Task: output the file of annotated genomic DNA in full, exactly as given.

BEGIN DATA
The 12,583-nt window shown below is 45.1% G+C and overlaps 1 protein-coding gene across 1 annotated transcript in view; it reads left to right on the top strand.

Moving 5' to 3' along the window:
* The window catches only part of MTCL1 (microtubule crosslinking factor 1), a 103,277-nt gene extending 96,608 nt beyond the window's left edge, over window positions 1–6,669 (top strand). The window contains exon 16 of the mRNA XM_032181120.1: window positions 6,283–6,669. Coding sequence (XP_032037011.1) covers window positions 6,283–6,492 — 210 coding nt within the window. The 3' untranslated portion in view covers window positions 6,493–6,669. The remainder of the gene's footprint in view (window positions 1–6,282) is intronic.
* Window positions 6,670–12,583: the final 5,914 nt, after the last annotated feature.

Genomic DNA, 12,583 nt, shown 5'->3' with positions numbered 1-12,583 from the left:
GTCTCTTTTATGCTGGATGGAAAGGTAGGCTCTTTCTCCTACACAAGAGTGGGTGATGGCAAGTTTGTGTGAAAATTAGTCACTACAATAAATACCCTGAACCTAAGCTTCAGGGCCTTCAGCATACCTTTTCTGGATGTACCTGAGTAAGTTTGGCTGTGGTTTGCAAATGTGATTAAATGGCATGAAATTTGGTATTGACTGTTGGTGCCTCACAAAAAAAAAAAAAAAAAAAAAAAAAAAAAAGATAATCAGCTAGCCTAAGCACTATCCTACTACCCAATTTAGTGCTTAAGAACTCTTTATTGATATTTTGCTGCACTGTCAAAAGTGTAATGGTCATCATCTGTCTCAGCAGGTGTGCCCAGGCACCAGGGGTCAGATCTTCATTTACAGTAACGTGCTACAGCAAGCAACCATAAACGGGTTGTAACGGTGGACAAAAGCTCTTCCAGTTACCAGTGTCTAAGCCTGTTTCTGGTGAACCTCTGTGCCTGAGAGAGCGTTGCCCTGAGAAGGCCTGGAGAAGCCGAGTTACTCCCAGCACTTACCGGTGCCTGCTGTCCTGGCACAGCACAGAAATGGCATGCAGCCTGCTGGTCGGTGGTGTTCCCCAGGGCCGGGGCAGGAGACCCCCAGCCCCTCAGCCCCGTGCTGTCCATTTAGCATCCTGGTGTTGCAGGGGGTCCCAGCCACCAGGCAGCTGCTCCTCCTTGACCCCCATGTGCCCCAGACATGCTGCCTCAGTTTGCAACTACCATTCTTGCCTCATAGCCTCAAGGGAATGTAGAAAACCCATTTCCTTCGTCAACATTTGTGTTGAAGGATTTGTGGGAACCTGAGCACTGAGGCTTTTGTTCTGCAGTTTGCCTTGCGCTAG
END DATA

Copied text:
The 12,583-nt window shown below is 45.1% G+C and overlaps 1 protein-coding gene across 1 annotated transcript in view; it reads left to right on the top strand.

Moving 5' to 3' along the window:
* The window catches only part of MTCL1 (microtubule crosslinking factor 1), a 103,277-nt gene extending 96,608 nt beyond the window's left edge, over window positions 1–6,669 (top strand). The window contains exon 16 of the mRNA XM_032181120.1: window positions 6,283–6,669. Coding sequence (XP_032037011.1) covers window positions 6,283–6,492 — 210 coding nt within the window. The 3' untranslated portion in view covers window positions 6,493–6,669. The remainder of the gene's footprint in view (window positions 1–6,282) is intronic.
* Window positions 6,670–12,583: the final 5,914 nt, after the last annotated feature.

Genomic DNA, 12,583 nt, shown 5'->3' with positions numbered 1-12,583 from the left:
GTCTCTTTTATGCTGGATGGAAAGGTAGGCTCTTTCTCCTACACAAGAGTGGGTGATGGCAAGTTTGTGTGAAAATTAGTCACTACAATAAATACCCTGAACCTAAGCTTCAGGGCCTTCAGCATACCTTTTCTGGATGTACCTGAGTAAGTTTGGCTGTGGTTTGCAAATGTGATTAAATGGCATGAAATTTGGTATTGACTGTTGGTGCCTCACAAAAAAAAAAAAAAAAAAAAAAAAAAAAAAGATAATCAGCTAGCCTAAGCACTATCCTACTACCCAATTTAGTGCTTAAGAACTCTTTATTGATATTTTGCTGCACTGTCAAAAGTGTAATGGTCATCATCTGTCTCAGCAGGTGTGCCCAGGCACCAGGGGTCAGATCTTCATTTACAGTAACGTGCTACAGCAAGCAACCATAAACGGGTTGTAACGGTGGACAAAAGCTCTTCCAGTTACCAGTGTCTAAGCCTGTTTCTGGTGAACCTCTGTGCCTGAGAGAGCGTTGCCCTGAGAAGGCCTGGAGAAGCCGAGTTACTCCCAGCACTTACCGGTGCCTGCTGTCCTGGCACAGCACAGAAATGGCATGCAGCCTGCTGGTCGGTGGTGTTCCCCAGGGCCGGGGCAGGAGACCCCCAGCCCCTCAGCCCCGTGCTGTCCATTTAGCATCCTGGTGTTGCAGGGGGTCCCAGCCACCAGGCAGCTGCTCCTCCTTGACCCCCATGTGCCCCAGACATGCTGCCTCAGTTTGCAACTACCATTCTTGCCTCATAGCCTCAAGGGAATGTAGAAAACCCATTTCCTTCGTCAACATTTGTGTTGAAGGATTTGTGGGAACCTGAGCACTGAGGCTTTTGTTCTGCAGTTTGCCTTGCGCTAG